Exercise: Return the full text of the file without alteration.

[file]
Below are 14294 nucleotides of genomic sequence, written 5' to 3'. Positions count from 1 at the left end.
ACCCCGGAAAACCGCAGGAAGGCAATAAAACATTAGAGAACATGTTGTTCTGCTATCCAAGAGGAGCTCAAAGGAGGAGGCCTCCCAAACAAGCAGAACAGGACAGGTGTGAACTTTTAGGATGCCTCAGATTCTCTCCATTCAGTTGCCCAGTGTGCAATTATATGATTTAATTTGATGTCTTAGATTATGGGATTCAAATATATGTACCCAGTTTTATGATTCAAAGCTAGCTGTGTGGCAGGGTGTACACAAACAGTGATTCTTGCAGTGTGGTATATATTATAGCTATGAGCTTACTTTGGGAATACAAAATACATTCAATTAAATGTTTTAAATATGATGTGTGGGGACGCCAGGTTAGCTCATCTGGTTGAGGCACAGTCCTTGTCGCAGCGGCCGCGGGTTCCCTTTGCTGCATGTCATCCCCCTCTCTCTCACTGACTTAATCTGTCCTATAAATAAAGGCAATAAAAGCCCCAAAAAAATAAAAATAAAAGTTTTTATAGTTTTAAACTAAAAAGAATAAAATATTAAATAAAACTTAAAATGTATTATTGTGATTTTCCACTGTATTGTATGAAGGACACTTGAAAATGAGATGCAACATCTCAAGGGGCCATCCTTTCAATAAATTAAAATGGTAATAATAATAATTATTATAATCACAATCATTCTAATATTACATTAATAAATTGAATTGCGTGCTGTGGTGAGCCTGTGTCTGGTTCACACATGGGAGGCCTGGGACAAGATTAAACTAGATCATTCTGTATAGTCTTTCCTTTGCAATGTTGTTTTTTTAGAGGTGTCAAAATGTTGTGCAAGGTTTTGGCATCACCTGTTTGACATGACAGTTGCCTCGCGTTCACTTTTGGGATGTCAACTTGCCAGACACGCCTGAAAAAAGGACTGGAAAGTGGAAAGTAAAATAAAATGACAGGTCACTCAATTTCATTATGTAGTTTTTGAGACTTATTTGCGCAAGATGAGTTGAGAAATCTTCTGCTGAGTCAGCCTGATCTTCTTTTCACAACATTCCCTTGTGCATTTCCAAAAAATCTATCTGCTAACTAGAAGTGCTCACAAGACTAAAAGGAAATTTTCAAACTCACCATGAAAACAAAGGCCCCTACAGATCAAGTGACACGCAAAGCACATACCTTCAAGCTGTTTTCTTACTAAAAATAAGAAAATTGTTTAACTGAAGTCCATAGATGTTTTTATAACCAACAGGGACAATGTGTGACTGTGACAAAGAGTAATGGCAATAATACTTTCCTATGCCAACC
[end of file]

Below are 14294 nucleotides of genomic sequence, written 5' to 3'. Positions count from 1 at the left end.
ACCCCGGAAAACCGCAGGAAGGCAATAAAACATTAGAGAACATGTTGTTCTGCTATCCAAGAGGAGCTCAAAGGAGGAGGCCTCCCAAACAAGCAGAACAGGACAGGTGTGAACTTTTAGGATGCCTCAGATTCTCTCCATTCAGTTGCCCAGTGTGCAATTATATGATTTAATTTGATGTCTTAGATTATGGGATTCAAATATATGTACCCAGTTTTATGATTCAAAGCTAGCTGTGTGGCAGGGTGTACACAAACAGTGATTCTTGCAGTGTGGTATATATTATAGCTATGAGCTTACTTTGGGAATACAAAATACATTCAATTAAATGTTTTAAATATGATGTGTGGGGACGCCAGGTTAGCTCATCTGGTTGAGGCACAGTCCTTGTCGCAGCGGCCGCGGGTTCCCTTTGCTGCATGTCATCCCCCTCTCTCTCACTGACTTAATCTGTCCTATAAATAAAGGCAATAAAAGCCCCAAAAAAATAAAAATAAAAGTTTTTATAGTTTTAAACTAAAAAGAATAAAATATTAAATAAAACTTAAAATGTATTATTGTGATTTTCCACTGTATTGTATGAAGGACACTTGAAAATGAGATGCAACATCTCAAGGGGCCATCCTTTCAATAAATTAAAATGGTAATAATAATAATTATTATAATCACAATCATTCTAATATTACATTAATAAATTGAATTGCGTGCTGTGGTGAGCCTGTGTCTGGTTCACACATGGGAGGCCTGGGACAAGATTAAACTAGATCATTCTGTATAGTCTTTCCTTTGCAATGTTGTTTTTTTAGAGGTGTCAAAATGTTGTGCAAGGTTTTGGCATCACCTGTTTGACATGACAGTTGCCTCGCGTTCACTTTTGGGATGTCAACTTGCCAGACACGCCTGAAAAAAGGACTGGAAAGTGGAAAGTAAAATAAAATGACAGGTCACTCAATTTCATTATGTAGTTTTTGAGACTTATTTGCGCAAGATGAGTTGAGAAATCTTCTGCTGAGTCAGCCTGATCTTCTTTTCACAACATTCCCTTGTGCATTTCCAAAAAATCTATCTGCTAACTAGAAGTGCTCACAAGACTAAAAGGAAATTTTCAAACTCACCATGAAAACAAAGGCCCCTACAGATCAAGTGACACGCAAAGCACATACCTTCAAGCTGTTTTCTTACTAAAAATAAGAAAATTGTTTAACTGAAGTCCATAGATGTTTTTATAACCAACAGGGACAATGTGTGACTGTGACAAAGAGTAATGGCAATAATACTTTCCTATGCCAACC